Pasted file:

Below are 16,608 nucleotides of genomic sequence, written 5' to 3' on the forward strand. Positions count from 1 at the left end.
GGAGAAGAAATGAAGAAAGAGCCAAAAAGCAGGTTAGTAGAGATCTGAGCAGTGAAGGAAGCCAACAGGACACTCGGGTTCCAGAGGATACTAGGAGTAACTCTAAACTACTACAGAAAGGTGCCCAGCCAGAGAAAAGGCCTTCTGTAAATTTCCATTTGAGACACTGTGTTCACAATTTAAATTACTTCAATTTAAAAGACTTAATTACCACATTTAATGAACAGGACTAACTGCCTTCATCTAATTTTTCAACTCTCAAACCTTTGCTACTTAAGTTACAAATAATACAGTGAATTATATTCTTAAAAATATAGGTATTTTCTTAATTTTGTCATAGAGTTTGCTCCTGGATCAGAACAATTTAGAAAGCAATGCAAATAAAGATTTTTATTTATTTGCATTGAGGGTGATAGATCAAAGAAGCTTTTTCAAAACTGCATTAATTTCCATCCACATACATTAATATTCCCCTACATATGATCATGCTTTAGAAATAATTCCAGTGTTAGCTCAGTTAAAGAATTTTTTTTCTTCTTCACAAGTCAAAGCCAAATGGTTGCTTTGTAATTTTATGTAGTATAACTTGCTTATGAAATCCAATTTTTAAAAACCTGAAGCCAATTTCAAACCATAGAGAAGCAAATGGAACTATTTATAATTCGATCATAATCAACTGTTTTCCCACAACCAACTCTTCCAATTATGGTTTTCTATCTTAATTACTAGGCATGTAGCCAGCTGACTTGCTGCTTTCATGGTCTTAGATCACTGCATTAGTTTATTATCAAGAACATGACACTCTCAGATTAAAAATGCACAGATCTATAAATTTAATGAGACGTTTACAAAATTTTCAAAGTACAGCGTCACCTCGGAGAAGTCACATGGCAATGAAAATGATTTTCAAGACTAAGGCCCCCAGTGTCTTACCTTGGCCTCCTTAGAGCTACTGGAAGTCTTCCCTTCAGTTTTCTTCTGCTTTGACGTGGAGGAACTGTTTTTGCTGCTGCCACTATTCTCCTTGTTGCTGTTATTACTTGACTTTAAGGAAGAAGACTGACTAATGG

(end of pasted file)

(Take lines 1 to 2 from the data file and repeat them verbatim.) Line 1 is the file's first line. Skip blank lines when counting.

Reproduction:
Below are 16,608 nucleotides of genomic sequence, written 5' to 3' on the forward strand. Positions count from 1 at the left end.
GGAGAAGAAATGAAGAAAGAGCCAAAAAGCAGGTTAGTAGAGATCTGAGCAGTGAAGGAAGCCAACAGGACACTCGGGTTCCAGAGGATACTAGGAGTAACTCTAAACTACTACAGAAAGGTGCCCAGCCAGAGAAAAGGCCTTCTGTAAATTTCCATTTGAGACACTGTGTTCACAATTTAAATTACTTCAATTTAAAAGACTTAATTACCACATTTAATGAACAGGACTAACTGCCTTCATCTAATTTTTCAACTCTCAAACCTTTGCTACTTAAGTTACAAATAATACAGTGAATTATATTCTTAAAAATATAGGTATTTTCTTAATTTTGTCATAGAGTTTGCTCCTGGATCAGAACAATTTAGAAAGCAATGCAAATAAAGATTTTTATTTATTTGCATTGAGGGTGATAGATCAAAGAAGCTTTTTCAAAACTGCATTAATTTCCATCCACATACATTAATATTCCCCTACATATGATCATGCTTTAGAAATAATTCCAGTGTTAGCTCAGTTAAAGAATTTTTTTTCTTCTTCACAAGTCAAAGCCAAATGGTTGCTTTGTAATTTTATGTAGTATAACTTGCTTATGAAATCCAATTTTTAAAAACCTGAAGCCAATTTCAAACCATAGAGAAGCAAATGGAACTATTTATAATTCGATCATAATCAACTGTTTTCCCACAACCAACTCTTCCAATTATGGTTTTCTATCTTAATTACTAGGCATGTAGCCAGCTGACTTGCTGCTTTCATGGTCTTAGATCACTGCATTAGTTTATTATCAAGAACATGACACTCTCAGATTAAAAATGCACAGATCTATAAATTTAATGAGACGTTTACAAAATTTTCAAAGTACAGCGTCACCTCGGAGAAGTCACATGGCAATGAAAATGATTTTCAAGACTAAGGCCCCCAGTGTCTTACCTTGGCCTCCTTAGAGCTACTGGAAGTCTTCCCTTCAGTTTTCTTCTGCTTTGACGTGGAGGAACTGTTTTTGCTGCTGCCACTATTCTCCTTGTTGCTGTTATTACTTGACTTTAAGGAAGAAGACTGACTAATGG